The ethical corollary of “sex is a basic human need” is that rape is justified.

(Trigger Warning: This post discusses rapist logic and rape.)

Some men argue that when women “withhold sex” from men, we are depriving men of their basic needs:

A sense of entitlement? That’s what you want to call the basic human need for love, companionship, approval, and sex? […] And then you wonder why guys perceive hostility from women. Gee, I wonder.

— unapproved comment from a Geek Feminism post

If a woman declines to have sex with a man, is she violating the man’s human rights, his alleged “right to sex”, or is the man’s experience of being deprived of his rights actually evidence of his sense of “entitlement” over women’s bodies?

Physiological - breathing, food, water, sex, sleep, homeostasis, excretion. Safety - security of body, employment, resources, morality, the family, health, property. Love/belonging - friendship, family, sexual intimacy. Esteem - self-esteem, confidence, achievement, respect of others, respect by others. Self-actualization - morality, creativity, spontaneity, problem solving, lack of prejudice, acceptance of facts. This visual representation of Maslow’s hierarchy of needs puts “sex” at the bottom base of the pyramid (falling under the category “Physiological” needs, which are the most basic needs), but “sexual intimacy” is also at the third rung from the bottom, falling under the category of “Love/belonging” needs. “Security of body” is at the at the second rung from the bottom of the pyramid, falling under the category of “Safety” needs, which is above “Physiological” needs but below “Love/belonging” needs.

If the “right to be not raped” falls under “Safety” and “security of body”, then is the alleged “right” to obtain sex a more basic need than the “right to be not raped”? Or does “Safety”/”security of body”/the “right to be not raped” have higher priority than fulfilling everyone’s alleged “need” for sex?

Of course, if one assumes that sex is a more basic need than security of body, then the ethical corollary would be that rape is justified. If you accept “rape is wrong” as an axiom, then you should agree that a person’s security of body/the right to be not raped has a higher priority than a person’s “need” for sex.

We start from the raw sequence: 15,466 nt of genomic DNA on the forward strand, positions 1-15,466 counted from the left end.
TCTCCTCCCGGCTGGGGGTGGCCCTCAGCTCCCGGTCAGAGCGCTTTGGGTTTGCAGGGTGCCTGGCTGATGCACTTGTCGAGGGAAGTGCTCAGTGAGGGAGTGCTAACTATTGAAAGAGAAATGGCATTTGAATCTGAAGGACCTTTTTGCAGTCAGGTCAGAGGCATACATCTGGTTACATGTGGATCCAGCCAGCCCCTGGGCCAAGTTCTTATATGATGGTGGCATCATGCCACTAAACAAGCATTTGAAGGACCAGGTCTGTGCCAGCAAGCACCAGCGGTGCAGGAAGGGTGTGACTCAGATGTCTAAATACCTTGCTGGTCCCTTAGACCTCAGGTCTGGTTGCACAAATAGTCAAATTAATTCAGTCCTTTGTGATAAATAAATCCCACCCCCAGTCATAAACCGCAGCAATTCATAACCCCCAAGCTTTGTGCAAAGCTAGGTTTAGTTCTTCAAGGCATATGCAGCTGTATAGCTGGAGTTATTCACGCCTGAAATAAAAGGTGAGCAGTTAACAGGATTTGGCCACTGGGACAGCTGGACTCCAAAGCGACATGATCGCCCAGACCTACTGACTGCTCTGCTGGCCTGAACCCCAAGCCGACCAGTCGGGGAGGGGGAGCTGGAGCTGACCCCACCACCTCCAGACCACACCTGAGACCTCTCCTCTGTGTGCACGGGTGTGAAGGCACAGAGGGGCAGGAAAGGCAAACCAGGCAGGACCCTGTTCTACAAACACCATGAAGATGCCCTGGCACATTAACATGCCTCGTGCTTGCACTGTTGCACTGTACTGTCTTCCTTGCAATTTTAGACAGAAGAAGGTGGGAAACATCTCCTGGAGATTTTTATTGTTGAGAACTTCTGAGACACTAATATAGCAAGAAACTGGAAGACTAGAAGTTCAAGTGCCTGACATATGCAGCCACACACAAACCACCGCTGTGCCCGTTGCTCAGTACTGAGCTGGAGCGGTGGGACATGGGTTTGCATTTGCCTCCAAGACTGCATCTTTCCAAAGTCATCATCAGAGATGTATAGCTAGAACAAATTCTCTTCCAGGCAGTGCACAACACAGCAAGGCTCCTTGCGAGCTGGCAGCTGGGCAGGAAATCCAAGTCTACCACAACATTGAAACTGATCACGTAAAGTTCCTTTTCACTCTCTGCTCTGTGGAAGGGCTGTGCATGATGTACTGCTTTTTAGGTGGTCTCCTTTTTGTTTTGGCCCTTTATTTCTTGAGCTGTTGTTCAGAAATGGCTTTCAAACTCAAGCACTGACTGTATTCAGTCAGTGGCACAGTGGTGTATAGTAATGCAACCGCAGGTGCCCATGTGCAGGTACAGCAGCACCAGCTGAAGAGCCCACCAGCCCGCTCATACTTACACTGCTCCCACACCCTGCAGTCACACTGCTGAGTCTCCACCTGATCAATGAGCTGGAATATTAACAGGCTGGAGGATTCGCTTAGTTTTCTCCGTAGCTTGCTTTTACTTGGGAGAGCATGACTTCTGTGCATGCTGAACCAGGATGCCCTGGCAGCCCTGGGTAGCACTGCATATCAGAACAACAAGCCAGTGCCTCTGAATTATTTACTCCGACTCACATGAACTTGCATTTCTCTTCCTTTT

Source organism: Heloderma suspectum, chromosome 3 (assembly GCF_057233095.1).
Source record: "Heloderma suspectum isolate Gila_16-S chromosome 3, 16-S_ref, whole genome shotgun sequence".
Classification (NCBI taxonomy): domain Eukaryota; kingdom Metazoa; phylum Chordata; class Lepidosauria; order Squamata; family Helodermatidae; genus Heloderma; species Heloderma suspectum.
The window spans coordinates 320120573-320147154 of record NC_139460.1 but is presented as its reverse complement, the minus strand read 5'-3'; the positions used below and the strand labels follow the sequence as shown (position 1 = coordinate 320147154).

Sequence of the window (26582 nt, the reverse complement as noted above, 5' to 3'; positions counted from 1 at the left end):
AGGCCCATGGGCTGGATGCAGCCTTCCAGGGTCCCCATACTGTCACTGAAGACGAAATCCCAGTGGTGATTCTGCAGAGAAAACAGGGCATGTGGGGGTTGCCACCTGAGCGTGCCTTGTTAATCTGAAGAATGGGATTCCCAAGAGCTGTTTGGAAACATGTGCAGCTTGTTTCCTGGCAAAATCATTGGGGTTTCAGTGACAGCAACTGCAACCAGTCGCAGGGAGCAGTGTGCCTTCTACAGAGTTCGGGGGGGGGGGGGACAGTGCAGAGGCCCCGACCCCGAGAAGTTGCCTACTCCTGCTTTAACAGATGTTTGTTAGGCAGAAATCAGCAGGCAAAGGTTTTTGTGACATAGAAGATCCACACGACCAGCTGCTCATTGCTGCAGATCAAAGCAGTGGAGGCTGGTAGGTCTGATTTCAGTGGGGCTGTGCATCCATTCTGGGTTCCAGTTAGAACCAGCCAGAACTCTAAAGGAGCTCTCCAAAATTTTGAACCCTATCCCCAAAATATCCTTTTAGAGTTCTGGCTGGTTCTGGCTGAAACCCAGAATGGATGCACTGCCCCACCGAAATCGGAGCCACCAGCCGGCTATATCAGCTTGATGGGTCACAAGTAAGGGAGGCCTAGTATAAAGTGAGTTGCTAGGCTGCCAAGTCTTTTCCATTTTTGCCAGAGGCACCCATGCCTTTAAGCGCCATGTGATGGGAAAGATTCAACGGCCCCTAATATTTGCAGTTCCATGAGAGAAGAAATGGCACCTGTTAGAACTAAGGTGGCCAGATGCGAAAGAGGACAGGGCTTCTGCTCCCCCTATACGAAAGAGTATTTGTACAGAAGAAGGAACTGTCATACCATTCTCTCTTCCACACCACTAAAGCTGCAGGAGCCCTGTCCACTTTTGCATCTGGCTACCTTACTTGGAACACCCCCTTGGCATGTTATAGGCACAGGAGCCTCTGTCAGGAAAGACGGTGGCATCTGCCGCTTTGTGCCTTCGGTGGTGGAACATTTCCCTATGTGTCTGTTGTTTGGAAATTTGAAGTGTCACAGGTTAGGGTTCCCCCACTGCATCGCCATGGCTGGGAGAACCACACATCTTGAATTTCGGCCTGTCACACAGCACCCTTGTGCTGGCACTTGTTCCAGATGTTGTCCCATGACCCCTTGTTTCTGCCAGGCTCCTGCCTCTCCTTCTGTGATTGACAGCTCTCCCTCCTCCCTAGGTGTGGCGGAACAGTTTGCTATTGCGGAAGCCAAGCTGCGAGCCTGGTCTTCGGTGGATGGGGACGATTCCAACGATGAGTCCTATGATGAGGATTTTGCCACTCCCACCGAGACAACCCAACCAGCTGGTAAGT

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Some scientists criticize the field of evolutionary psychology.

In The evolution of rape?, PZ Myers writes:

There are days when I simply cannot bear the entire field of evolutionary psychology: it’s so deeply tainted with bad research and a lack of rigor. And that makes me uncomfortable, because the fundamental premise, that our behaviors are a product of our history, is self-evidently true. It’s just that researchers in this field couple an acceptance of that premise to a deep assumption of adaptive teleology, the very thing that they should be evaluating, and produce some of the most awesomely trivial drivel.

I’ve just finished reading an article titled “Darwin’s Rape Whistle: Have women evolved to protect themselves from sexual assault?“, and it’s everything I despise about evolutionary psychology. It’s nothing but sloppy thinking and poor science propped up by a conviction that plausibility is sufficient support for certainty.


Another way to look at it is that they are hypothesizing that women are more likely to behave in ways that invite physical attack and brutal abuse when they aren’t ovulating. That is a remarkable assertion. It also carries the strange implication that the consequences of rape can be measured by the likelihood of immediate fertilization, rather than by the toll of physical injury and emotional trauma, a peculiar thing for psychologists to neglect. Wouldn’t it make more sense to have a general hypothesis that people, men and women, who can avoid violence at any time in their life, are more likely to be reproductively successful and thereby pass on their genes to subsequent generations? That’s all they’re saying, essentially, and the straining to sex it up by tying globally useful behaviors to reproductive cycles is unconvincing.

In Evolutionary psychology for the masses, Jerry Coyne writes:

Now I don’t oppose evolutionary psychology on principle. The evolutionary source of our behavior is a fascinating topic, and I’m convinced that the genetic influences are far stronger than, say, posited by anti-determinists like Dick Lewontin, Steve Rose, and Steve Gould.  Evolved adaptations are particularly likely to be found in sexual behavior, which is intimately connected with the real object of selection: the currency of reproduction.  I’m far closer in my views on this topic to Steve Pinker than to Steve Gould.  And there are many good studies in the field, so I don’t mean to tar the whole endeavor.

But, for crying out loud, let’s have the journalists and scientists show a little more responsibility when reporting on evolutionary psychology.  If there are problems with a study, describe them.  If an idea is pure speculation, say it.  If there are other explanations for a phenomenon, give them.  Let’s not gull the public into claiming that we understand something with near certainty when we don’t.   These lax reportorial standards, pervasive in evolutionary psychology, seem to be much tighter in other areas of science, like physics or molecular biology.  And this despite the enormous difficulty of demonstrating that any human behavior is an evolved adaptation.